At PepsiCo, its Frito-Lay division cut about 21% of its SKUs during the peak of the coronavirus outbreak, including lightly salted Lay’s potato chips and Xxtra Flamin Hot Cheetos, Mike Del Pozzo, chief customer officer at the snack’s unit, told Food Dive. Frito-Lay has since resumed production of 95% of the items it temporally pulled, but Del Pozzo said it could end up trimming 3% to 5% of its pre-pandemic offerings in stores. The company is targeting those that add complexity to its distribution system or have low consumer demand. 
“What I’ve heard consistently from [retailers] is absolutely they are potentially looking at assortment reduction driving productivity, but every one of them has said innovation will still be a key lifeblood to the category,” he said. “The last thing we want to do is remove something that either is relevant to somebody today or will be tomorrow.” 
To increase its likelihood of success, PepsiCo has invested in analytics and studying consumer behavior. The soda and snack giant has prioritized tailoring its product mix to a drug store, convenience store or retail outlet where the type of shopper or reason for the visit changes what products the individual is looking for. If the snack isn’t available in stores, PepsiCo could decide to sell it on its burgeoning e-commerce platform.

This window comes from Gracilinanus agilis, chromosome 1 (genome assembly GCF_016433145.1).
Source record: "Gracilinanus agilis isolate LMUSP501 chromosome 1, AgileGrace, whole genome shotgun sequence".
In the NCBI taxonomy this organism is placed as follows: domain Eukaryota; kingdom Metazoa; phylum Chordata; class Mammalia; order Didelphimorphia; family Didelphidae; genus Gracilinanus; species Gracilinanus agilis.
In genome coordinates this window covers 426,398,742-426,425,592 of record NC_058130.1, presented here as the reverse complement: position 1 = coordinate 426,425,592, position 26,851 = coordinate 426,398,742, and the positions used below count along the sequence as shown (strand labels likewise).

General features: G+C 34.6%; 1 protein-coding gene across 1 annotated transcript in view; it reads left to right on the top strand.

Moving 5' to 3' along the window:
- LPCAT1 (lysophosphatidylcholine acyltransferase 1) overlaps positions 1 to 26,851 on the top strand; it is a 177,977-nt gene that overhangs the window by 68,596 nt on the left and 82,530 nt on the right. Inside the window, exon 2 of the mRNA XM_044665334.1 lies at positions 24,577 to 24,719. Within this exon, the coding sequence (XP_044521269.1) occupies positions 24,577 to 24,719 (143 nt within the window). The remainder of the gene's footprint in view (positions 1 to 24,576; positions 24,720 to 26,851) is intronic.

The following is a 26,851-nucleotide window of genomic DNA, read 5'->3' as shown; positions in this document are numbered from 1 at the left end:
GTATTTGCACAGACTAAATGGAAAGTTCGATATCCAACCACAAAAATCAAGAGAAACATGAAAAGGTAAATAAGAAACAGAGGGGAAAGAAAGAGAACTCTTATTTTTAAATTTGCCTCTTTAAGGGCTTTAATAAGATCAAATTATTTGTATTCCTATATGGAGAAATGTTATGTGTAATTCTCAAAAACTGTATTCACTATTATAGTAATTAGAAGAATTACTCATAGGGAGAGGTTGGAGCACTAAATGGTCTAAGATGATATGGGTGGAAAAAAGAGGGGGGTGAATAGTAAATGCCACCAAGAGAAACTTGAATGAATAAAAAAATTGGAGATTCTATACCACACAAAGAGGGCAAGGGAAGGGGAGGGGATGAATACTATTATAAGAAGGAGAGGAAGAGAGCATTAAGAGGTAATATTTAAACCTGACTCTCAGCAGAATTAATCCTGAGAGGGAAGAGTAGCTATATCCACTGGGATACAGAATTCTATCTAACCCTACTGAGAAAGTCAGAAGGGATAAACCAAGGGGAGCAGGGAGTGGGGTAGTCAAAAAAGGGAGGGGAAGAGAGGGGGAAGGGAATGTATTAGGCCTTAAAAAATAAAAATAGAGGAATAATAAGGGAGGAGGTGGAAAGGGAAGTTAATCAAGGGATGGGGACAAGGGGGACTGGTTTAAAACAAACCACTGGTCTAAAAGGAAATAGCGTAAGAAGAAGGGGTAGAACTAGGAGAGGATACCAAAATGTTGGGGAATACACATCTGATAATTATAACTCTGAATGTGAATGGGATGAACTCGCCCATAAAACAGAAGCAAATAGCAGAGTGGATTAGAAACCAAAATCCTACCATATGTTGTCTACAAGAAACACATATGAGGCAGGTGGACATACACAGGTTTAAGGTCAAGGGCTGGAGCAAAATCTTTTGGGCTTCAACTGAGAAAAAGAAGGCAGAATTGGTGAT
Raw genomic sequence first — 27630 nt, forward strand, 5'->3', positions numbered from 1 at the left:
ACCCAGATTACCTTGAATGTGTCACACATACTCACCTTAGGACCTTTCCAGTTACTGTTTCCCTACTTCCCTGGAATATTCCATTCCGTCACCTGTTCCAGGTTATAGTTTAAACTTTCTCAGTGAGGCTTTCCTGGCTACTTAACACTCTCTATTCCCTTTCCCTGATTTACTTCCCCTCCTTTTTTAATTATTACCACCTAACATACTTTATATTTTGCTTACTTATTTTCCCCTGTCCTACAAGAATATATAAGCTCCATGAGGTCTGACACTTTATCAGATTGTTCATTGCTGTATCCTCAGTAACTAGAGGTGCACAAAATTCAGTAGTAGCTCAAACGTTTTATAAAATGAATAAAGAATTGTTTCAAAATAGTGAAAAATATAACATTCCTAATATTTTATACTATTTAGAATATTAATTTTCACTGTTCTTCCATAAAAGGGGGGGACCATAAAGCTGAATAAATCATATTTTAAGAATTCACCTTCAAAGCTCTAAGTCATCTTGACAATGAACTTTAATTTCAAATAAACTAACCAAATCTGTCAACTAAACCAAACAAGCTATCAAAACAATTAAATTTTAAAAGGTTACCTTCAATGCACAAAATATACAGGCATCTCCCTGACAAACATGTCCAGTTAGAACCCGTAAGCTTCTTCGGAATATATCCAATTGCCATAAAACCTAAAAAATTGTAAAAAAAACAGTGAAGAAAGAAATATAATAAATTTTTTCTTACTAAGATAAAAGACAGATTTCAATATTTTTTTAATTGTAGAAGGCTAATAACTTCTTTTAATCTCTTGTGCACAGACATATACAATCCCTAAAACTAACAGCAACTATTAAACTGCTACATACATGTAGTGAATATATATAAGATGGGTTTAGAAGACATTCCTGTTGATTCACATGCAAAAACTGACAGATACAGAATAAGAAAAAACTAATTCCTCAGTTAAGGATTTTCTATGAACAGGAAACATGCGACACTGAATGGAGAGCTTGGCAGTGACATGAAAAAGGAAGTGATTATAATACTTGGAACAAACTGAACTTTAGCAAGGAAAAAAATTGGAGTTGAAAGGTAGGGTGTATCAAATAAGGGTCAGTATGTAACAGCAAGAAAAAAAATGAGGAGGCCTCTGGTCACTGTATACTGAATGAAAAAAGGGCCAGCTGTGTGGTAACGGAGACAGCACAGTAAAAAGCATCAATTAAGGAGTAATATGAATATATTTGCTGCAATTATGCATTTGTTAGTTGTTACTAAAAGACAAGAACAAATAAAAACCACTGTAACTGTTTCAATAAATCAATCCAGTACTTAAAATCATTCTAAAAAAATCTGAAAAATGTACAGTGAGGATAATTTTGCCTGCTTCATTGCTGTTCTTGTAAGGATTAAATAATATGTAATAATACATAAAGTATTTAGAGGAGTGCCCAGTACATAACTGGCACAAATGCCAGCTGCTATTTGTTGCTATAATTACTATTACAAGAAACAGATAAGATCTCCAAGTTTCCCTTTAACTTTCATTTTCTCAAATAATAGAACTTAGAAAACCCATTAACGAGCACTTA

“At the end of the day, retail is what is still going to drive our business, but trying to think about different ways to make sure all the products we have are available and accessible to consumers wherever they are,” Del Pozzo said.
The food and grocery landscape is littered with retailers who struggled to find the right product assortment.
A Harvard Business Review article in 2012 noted how Walmart customers said they wanted less cluttered stores, prompting the company in 2008 to remove 15% of the SKUs it carried. Sales later declined significantly, and Walmart was forced to roll back most of the changes. And Superfresh, then owned by the now defunct grocery retailer A&P, stopped carrying many of its low-selling dry grocery items in order to carry more fresh products. But the eliminated items turned out to be essential to customers and when people couldn’t find them, they went shopping at a competitor.